We collectively worked with Southern California Tribal People, Tongva, Acjacheman, Chumash and Kumeyay. Society Of Native Nations, (SNN) built bridges. SNN ’s role is to encourage and to support local tribal consultation and tribal consent which is a critical part in the California Coastal Commission’s (CCC) Environmental Justice policy. The CCC engaged in consultation with the local tribes. The SoCal Tribal Relatives did not give their consent. The desalination project was deemed not good for the people, the ocean, marine relatives and the land. It was not a healthy plan for seven generations to come…
Poseidon, the desalination applicant, did not consult with the tribes and that is a requirement set by the CCC EJ Policy. Poseidon’s application was deemed incomplete. In twenty years this project’s applications had so much wrong with it that I offer the link:
California’s battle for water – its not yet a Water War, as it is in other countries. Not all Californians have ethically reduced water use. For example: Golf courses are greener than green. The people of leisure may need to suffer without 9 or 18 holes for recreation. It is not being woke, it is protecting fragile life supporting water for everyone. Golf courses rep the people that cannot be inconvenienced or suffer any discomfort.
CCC staff report:
California Coastal Commission voted unanimously – here’s an articles
• The California Coastal Commission voted unanimously no and the first reason given was the lack of Tribal Consultation and Consent by the applicant Poseidon.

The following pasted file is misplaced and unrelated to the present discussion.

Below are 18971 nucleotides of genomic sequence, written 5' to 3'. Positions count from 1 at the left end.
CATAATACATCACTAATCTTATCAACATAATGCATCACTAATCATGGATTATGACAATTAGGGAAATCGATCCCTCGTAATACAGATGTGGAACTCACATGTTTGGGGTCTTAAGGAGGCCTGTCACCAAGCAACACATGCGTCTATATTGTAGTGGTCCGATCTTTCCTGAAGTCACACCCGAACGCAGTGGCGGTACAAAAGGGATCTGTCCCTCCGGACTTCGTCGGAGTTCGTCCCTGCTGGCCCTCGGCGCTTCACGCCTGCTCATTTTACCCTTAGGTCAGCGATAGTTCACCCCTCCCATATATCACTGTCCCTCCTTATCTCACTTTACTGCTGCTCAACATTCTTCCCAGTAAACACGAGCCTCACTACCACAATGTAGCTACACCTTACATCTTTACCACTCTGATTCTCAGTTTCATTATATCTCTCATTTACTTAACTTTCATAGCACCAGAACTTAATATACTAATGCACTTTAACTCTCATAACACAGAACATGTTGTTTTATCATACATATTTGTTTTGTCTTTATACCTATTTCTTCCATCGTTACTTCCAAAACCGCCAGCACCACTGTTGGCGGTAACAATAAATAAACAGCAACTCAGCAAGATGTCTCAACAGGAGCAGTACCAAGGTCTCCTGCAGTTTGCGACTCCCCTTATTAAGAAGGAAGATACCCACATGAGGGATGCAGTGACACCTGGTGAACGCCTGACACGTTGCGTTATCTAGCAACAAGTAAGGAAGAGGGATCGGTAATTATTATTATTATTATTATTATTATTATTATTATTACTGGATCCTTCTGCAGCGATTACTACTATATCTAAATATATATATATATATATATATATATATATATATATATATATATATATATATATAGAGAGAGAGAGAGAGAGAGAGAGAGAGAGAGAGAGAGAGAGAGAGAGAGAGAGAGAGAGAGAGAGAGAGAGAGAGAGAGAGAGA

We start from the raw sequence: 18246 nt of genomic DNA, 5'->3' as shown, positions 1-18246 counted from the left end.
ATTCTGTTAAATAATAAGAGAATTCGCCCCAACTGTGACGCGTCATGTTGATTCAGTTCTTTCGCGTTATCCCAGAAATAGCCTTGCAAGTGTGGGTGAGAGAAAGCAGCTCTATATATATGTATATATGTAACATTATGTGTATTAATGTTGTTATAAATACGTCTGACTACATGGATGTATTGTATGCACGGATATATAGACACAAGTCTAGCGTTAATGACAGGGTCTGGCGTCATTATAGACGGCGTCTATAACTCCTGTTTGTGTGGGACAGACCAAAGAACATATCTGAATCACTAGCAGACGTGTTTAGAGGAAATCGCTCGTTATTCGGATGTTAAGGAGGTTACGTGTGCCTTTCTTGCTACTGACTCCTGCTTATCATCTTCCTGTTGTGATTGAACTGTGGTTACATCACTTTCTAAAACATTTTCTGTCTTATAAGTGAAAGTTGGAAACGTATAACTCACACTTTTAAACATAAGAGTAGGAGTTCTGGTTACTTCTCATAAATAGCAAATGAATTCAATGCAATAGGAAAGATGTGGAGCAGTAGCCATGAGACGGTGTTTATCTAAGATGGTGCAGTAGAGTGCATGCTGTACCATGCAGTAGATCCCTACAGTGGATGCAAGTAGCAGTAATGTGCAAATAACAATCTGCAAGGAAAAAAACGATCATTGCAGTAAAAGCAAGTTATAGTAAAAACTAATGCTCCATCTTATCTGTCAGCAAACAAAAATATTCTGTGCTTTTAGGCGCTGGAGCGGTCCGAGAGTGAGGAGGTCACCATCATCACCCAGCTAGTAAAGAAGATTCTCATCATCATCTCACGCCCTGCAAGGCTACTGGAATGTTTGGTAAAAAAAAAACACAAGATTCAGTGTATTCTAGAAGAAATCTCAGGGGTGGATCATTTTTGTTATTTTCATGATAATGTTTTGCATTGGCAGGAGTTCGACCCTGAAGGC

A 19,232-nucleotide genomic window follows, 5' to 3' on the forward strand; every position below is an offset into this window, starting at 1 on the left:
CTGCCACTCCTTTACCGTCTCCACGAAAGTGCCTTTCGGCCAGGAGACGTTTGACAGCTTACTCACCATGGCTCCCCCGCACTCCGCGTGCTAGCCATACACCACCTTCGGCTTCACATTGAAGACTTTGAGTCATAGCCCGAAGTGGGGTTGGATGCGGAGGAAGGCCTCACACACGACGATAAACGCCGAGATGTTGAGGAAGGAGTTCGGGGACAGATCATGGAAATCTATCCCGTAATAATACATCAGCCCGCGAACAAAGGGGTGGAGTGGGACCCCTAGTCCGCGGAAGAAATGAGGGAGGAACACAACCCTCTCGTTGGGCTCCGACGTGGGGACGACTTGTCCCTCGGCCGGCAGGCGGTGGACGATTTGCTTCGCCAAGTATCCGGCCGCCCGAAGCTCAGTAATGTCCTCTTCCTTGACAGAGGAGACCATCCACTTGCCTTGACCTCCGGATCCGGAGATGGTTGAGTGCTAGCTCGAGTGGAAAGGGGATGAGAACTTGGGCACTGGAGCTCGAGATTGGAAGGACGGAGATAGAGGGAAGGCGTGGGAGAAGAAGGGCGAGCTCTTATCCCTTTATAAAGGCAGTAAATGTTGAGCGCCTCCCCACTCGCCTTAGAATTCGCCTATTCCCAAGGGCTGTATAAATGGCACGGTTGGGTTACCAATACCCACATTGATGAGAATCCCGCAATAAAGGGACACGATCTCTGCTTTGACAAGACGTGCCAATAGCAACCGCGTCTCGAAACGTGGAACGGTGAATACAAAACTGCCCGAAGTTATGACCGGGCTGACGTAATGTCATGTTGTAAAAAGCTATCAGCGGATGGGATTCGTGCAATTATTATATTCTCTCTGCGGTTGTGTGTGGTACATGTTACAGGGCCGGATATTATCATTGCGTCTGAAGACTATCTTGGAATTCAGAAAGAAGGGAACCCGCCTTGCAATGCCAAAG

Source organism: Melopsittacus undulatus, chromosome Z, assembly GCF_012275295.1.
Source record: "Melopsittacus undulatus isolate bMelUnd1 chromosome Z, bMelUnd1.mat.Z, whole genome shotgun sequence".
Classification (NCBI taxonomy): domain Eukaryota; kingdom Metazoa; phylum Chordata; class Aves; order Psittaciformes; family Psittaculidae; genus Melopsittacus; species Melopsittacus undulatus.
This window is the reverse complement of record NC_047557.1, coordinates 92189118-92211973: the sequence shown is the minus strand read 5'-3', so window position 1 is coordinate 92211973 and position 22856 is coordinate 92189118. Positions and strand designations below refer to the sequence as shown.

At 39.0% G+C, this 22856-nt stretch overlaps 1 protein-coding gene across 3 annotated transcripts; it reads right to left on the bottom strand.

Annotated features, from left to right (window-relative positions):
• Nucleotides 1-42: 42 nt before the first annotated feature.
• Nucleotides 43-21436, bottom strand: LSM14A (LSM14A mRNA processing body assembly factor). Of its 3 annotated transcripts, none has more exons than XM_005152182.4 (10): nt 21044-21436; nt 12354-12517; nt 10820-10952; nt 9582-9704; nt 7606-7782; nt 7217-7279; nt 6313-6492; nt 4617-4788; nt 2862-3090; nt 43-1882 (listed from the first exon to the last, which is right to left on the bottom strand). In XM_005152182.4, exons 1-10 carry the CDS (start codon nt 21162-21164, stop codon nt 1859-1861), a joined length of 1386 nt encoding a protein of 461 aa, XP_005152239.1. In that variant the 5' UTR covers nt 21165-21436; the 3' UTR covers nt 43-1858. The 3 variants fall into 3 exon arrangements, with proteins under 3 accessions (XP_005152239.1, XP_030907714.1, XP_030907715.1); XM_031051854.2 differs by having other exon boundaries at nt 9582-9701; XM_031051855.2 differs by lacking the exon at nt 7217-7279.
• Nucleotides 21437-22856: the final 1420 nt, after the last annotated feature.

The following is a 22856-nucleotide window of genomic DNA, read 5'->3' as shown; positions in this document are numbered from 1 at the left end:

• The SoCal Tribes have spoken, CCC listened, and respected SoCal Tribes decision to not provide consent.
Unintended consequences – people lost job opportunities. Current Employment and careers must be created with the foundation and commitment for transformational and transitional Environmental Healing. No further harm and extraction can support life in the future… beyond 7 generations? I simply do not know.
The denial of Poseidon’s permit is a win for marine life, a fighting chance to have an ocean teeming with life and a slim chance for healing.
We need to reduce our use of water – recycle the water we use – heal the water we have and water that is contaminated.
We need to become water efficient. Water is life.
The CCC met Thursday, Oct. 13th, 2022, and approved the Doheny Desalination Plant. Here is the agenda item:
The CCC report: https://documents.coastal.ca.gov/reports/2022/10/Th10a/Th10a-10-2022-report.pdf
CCC approved the DOHENY Desalination Plant with “Special Conditions.” Special Conditions should be renamed and the language should be – “Compromising Future 7 Generations Conditions…”
So, here it is, the political pressure to succumb the future of water as a commodity! The continued commodification, the commitment politricksters are obsessed with their committed relationships to water corporations and water profits.
We have a right to healthy usable and vibrant water. Water is life!
Below: Proposed Doheny Desalinization Plant.
Categories: Lydia Ponce